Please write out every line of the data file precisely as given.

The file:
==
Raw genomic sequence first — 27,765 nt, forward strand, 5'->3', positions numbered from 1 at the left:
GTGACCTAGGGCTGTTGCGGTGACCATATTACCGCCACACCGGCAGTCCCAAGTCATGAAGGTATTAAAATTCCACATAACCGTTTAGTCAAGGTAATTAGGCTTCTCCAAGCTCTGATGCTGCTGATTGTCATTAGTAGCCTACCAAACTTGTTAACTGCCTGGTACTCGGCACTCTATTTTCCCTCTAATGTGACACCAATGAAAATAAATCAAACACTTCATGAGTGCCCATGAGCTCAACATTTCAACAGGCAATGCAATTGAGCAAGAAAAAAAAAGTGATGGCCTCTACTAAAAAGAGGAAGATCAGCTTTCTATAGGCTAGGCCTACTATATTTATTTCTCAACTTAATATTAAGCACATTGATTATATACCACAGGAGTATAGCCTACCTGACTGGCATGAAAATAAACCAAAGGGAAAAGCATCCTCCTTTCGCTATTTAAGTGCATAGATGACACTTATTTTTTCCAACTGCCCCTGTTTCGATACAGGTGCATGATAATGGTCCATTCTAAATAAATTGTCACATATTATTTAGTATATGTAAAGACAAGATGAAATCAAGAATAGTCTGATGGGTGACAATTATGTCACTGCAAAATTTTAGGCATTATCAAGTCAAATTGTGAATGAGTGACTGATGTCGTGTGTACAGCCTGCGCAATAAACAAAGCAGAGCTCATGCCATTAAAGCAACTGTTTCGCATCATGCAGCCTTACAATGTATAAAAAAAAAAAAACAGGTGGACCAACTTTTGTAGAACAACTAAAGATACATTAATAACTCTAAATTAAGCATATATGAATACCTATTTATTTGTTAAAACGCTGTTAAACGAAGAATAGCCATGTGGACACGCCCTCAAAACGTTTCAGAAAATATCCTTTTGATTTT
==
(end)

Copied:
Raw genomic sequence first — 27,765 nt, forward strand, 5'->3', positions numbered from 1 at the left:
GTGACCTAGGGCTGTTGCGGTGACCATATTACCGCCACACCGGCAGTCCCAAGTCATGAAGGTATTAAAATTCCACATAACCGTTTAGTCAAGGTAATTAGGCTTCTCCAAGCTCTGATGCTGCTGATTGTCATTAGTAGCCTACCAAACTTGTTAACTGCCTGGTACTCGGCACTCTATTTTCCCTCTAATGTGACACCAATGAAAATAAATCAAACACTTCATGAGTGCCCATGAGCTCAACATTTCAACAGGCAATGCAATTGAGCAAGAAAAAAAAAGTGATGGCCTCTACTAAAAAGAGGAAGATCAGCTTTCTATAGGCTAGGCCTACTATATTTATTTCTCAACTTAATATTAAGCACATTGATTATATACCACAGGAGTATAGCCTACCTGACTGGCATGAAAATAAACCAAAGGGAAAAGCATCCTCCTTTCGCTATTTAAGTGCATAGATGACACTTATTTTTTCCAACTGCCCCTGTTTCGATACAGGTGCATGATAATGGTCCATTCTAAATAAATTGTCACATATTATTTAGTATATGTAAAGACAAGATGAAATCAAGAATAGTCTGATGGGTGACAATTATGTCACTGCAAAATTTTAGGCATTATCAAGTCAAATTGTGAATGAGTGACTGATGTCGTGTGTACAGCCTGCGCAATAAACAAAGCAGAGCTCATGCCATTAAAGCAACTGTTTCGCATCATGCAGCCTTACAATGTATAAAAAAAAAAAAACAGGTGGACCAACTTTTGTAGAACAACTAAAGATACATTAATAACTCTAAATTAAGCATATATGAATACCTATTTATTTGTTAAAACGCTGTTAAACGAAGAATAGCCATGTGGACACGCCCTCAAAACGTTTCAGAAAATATCCTTTTGATTTT